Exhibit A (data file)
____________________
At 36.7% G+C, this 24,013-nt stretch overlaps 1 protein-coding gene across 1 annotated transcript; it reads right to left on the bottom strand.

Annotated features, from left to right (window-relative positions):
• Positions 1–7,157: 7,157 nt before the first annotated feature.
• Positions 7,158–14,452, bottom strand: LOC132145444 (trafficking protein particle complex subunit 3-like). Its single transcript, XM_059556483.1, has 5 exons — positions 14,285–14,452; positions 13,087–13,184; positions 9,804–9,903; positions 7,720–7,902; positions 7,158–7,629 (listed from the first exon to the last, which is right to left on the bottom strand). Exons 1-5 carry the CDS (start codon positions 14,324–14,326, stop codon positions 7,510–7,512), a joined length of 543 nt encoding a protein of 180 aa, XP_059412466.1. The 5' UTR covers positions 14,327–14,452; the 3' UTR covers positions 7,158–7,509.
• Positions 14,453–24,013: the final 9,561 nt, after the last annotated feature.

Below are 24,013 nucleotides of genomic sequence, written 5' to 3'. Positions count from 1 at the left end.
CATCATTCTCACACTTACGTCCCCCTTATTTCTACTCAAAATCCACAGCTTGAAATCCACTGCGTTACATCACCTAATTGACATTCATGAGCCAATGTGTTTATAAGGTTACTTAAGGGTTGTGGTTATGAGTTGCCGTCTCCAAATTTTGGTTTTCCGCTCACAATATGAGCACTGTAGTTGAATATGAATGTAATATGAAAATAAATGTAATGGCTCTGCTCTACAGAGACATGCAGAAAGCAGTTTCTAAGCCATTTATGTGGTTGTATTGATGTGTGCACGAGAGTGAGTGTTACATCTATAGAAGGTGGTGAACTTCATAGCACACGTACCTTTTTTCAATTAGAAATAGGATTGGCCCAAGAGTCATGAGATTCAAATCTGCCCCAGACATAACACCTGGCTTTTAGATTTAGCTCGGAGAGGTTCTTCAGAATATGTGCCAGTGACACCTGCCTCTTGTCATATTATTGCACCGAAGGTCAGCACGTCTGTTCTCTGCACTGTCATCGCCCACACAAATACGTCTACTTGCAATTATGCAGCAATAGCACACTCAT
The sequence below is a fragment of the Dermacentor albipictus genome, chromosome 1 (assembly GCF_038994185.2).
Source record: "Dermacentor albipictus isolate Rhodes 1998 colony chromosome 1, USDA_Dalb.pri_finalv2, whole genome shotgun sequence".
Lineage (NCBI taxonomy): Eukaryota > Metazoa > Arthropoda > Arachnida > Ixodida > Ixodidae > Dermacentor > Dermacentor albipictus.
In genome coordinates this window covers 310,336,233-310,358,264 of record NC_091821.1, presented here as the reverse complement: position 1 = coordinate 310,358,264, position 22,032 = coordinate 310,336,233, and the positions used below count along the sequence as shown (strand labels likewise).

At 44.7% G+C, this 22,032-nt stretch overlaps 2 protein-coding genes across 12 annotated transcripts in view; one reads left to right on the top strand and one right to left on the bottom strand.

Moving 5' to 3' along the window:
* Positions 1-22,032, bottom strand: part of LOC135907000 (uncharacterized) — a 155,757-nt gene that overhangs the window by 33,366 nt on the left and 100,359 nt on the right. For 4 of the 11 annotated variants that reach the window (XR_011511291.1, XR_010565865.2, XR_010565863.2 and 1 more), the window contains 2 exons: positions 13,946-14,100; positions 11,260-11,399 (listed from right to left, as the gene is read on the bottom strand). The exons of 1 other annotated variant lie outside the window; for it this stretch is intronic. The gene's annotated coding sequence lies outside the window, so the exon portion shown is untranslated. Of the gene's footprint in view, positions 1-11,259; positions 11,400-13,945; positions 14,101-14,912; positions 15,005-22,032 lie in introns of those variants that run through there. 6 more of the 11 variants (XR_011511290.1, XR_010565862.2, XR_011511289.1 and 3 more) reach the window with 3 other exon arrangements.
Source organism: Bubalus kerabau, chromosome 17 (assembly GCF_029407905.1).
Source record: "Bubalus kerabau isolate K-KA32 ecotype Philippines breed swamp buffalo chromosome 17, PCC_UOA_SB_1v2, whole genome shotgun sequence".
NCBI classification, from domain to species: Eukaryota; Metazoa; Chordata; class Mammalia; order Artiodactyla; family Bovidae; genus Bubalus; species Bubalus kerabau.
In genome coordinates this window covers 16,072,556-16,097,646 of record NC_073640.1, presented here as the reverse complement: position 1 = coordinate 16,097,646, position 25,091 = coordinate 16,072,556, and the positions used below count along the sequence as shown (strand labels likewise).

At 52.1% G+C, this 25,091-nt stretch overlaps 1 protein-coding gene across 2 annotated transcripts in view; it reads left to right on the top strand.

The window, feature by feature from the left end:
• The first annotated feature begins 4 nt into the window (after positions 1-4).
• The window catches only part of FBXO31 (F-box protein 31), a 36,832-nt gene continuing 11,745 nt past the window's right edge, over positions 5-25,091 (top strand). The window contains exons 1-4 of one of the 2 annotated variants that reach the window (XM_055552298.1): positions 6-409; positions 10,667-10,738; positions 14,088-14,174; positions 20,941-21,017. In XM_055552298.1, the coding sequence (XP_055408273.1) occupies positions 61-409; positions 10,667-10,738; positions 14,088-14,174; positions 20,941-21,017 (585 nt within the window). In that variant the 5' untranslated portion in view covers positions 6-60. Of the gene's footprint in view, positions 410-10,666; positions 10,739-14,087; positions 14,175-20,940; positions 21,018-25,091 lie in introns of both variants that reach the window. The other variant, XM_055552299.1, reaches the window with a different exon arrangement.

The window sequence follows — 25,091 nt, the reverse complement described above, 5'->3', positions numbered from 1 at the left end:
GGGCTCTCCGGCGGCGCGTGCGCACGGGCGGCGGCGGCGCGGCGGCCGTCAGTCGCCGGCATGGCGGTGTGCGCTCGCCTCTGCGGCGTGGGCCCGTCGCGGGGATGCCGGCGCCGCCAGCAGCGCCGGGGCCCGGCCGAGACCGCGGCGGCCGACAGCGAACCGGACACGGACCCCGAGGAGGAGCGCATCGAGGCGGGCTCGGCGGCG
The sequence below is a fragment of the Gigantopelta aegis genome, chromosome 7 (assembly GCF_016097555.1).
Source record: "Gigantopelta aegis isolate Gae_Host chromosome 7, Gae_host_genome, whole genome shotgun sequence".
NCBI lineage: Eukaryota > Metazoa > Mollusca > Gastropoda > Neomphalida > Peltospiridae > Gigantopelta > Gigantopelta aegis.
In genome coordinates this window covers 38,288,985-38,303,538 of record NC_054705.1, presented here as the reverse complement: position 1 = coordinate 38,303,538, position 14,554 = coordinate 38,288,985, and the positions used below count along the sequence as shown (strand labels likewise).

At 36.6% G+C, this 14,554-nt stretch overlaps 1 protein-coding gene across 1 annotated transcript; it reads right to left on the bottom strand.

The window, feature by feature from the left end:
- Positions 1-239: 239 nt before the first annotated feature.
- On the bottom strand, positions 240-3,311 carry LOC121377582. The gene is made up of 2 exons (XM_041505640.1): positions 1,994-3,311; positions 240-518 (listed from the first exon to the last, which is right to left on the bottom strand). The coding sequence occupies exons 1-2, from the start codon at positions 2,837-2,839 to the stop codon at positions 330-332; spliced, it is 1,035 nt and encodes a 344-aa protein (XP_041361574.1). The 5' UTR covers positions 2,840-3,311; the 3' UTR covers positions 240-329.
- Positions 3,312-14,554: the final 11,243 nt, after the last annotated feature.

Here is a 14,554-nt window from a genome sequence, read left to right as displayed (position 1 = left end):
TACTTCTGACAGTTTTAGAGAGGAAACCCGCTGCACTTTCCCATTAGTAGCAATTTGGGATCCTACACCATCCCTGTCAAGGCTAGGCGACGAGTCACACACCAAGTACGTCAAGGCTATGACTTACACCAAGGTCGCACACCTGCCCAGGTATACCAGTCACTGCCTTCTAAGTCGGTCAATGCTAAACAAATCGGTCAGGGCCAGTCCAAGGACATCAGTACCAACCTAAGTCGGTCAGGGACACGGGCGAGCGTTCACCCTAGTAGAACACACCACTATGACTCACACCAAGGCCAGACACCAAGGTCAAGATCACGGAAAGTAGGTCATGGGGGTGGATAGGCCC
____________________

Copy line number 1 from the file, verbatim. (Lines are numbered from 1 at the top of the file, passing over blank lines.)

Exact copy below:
At 36.7% G+C, this 24,013-nt stretch overlaps 1 protein-coding gene across 1 annotated transcript; it reads right to left on the bottom strand.